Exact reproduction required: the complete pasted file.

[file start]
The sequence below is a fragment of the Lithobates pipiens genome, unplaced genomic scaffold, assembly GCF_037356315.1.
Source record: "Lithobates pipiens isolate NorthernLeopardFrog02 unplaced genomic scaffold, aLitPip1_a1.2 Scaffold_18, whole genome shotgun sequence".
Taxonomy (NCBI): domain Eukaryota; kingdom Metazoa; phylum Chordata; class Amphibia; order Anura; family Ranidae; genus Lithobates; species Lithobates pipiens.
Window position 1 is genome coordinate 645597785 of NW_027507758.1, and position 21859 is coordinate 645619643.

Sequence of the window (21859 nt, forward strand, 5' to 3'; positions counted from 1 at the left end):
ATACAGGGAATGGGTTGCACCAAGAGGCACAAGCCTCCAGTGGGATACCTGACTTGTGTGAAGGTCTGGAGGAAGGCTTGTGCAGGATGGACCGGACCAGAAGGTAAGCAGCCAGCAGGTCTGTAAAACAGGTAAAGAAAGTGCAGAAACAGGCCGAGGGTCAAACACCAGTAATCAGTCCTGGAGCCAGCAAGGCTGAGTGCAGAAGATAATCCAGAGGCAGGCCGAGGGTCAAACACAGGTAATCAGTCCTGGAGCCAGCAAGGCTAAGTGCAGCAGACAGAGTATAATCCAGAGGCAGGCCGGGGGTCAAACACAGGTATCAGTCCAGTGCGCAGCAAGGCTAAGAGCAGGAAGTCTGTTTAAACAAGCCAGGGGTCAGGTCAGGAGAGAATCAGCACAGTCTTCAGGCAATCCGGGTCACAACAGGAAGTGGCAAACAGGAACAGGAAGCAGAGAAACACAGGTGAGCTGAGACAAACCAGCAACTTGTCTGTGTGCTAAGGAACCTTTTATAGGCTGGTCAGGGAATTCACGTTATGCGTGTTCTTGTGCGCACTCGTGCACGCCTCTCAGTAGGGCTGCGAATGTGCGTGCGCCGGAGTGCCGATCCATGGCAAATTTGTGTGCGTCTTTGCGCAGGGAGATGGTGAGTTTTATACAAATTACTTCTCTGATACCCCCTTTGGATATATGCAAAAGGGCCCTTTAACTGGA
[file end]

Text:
The sequence below is a fragment of the Lithobates pipiens genome, unplaced genomic scaffold, assembly GCF_037356315.1.
Source record: "Lithobates pipiens isolate NorthernLeopardFrog02 unplaced genomic scaffold, aLitPip1_a1.2 Scaffold_18, whole genome shotgun sequence".
Taxonomy (NCBI): domain Eukaryota; kingdom Metazoa; phylum Chordata; class Amphibia; order Anura; family Ranidae; genus Lithobates; species Lithobates pipiens.
Window position 1 is genome coordinate 645597785 of NW_027507758.1, and position 21859 is coordinate 645619643.

Sequence of the window (21859 nt, forward strand, 5' to 3'; positions counted from 1 at the left end):
ATACAGGGAATGGGTTGCACCAAGAGGCACAAGCCTCCAGTGGGATACCTGACTTGTGTGAAGGTCTGGAGGAAGGCTTGTGCAGGATGGACCGGACCAGAAGGTAAGCAGCCAGCAGGTCTGTAAAACAGGTAAAGAAAGTGCAGAAACAGGCCGAGGGTCAAACACCAGTAATCAGTCCTGGAGCCAGCAAGGCTGAGTGCAGAAGATAATCCAGAGGCAGGCCGAGGGTCAAACACAGGTAATCAGTCCTGGAGCCAGCAAGGCTAAGTGCAGCAGACAGAGTATAATCCAGAGGCAGGCCGGGGGTCAAACACAGGTATCAGTCCAGTGCGCAGCAAGGCTAAGAGCAGGAAGTCTGTTTAAACAAGCCAGGGGTCAGGTCAGGAGAGAATCAGCACAGTCTTCAGGCAATCCGGGTCACAACAGGAAGTGGCAAACAGGAACAGGAAGCAGAGAAACACAGGTGAGCTGAGACAAACCAGCAACTTGTCTGTGTGCTAAGGAACCTTTTATAGGCTGGTCAGGGAATTCACGTTATGCGTGTTCTTGTGCGCACTCGTGCACGCCTCTCAGTAGGGCTGCGAATGTGCGTGCGCCGGAGTGCCGATCCATGGCAAATTTGTGTGCGTCTTTGCGCAGGGAGATGGTGAGTTTTATACAAATTACTTCTCTGATACCCCCTTTGGATATATGCAAAAGGGCCCTTTAACTGGA